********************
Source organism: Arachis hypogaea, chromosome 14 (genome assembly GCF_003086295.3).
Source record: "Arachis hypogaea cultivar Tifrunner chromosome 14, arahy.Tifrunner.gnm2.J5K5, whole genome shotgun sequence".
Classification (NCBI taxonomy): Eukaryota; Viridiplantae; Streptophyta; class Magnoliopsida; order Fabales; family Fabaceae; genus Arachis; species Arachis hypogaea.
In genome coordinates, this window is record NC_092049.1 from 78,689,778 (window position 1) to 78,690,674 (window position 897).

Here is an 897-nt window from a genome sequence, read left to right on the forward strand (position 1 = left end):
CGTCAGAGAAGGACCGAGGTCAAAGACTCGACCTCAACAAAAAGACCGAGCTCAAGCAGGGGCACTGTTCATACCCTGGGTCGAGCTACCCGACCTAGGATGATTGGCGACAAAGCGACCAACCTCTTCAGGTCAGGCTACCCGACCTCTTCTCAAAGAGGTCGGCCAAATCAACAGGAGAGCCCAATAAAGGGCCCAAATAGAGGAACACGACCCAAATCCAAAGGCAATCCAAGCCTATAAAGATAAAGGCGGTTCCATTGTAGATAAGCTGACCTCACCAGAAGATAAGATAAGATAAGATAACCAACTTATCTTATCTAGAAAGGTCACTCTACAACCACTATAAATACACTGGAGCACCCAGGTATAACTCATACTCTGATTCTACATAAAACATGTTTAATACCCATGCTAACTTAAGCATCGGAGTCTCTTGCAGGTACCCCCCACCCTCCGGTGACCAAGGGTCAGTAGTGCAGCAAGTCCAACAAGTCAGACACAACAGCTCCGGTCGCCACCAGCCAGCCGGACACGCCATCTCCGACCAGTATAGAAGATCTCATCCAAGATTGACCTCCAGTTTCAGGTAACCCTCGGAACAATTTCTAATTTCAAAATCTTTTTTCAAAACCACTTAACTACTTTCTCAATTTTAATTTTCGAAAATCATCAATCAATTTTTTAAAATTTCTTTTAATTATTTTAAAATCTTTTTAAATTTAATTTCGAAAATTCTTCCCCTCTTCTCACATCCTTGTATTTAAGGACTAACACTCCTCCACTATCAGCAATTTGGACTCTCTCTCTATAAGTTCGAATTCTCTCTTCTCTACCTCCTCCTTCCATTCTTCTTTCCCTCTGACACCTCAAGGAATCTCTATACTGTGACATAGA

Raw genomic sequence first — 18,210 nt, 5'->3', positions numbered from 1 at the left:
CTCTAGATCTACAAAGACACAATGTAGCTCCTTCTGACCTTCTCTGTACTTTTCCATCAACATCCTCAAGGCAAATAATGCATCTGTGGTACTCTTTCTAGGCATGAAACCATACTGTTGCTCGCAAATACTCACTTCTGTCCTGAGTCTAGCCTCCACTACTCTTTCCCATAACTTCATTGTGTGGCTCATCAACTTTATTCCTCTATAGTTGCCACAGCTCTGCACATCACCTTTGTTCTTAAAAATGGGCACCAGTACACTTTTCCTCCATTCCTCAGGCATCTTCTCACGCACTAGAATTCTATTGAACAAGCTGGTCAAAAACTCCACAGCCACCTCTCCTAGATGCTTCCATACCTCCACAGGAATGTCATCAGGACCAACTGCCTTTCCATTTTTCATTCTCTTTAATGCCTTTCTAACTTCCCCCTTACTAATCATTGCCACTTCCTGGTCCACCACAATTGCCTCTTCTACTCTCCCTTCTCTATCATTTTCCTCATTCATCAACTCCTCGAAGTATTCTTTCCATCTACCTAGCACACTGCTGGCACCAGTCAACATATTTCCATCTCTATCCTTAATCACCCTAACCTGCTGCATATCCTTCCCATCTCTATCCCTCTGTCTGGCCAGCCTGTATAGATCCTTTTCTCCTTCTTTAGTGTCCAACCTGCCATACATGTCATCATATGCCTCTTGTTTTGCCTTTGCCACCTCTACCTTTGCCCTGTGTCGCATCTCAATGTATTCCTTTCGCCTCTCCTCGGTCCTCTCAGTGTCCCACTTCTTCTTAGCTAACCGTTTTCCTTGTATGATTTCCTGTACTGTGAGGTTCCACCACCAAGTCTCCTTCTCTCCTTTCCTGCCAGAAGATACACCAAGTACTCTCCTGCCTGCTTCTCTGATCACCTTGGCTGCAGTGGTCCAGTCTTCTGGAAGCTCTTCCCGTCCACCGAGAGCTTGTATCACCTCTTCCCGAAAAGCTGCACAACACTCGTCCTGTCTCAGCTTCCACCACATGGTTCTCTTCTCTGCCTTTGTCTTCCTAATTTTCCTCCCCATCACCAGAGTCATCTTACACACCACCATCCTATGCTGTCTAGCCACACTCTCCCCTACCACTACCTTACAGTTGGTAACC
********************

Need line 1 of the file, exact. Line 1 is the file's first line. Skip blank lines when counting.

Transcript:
Source organism: Arachis hypogaea, chromosome 14 (genome assembly GCF_003086295.3).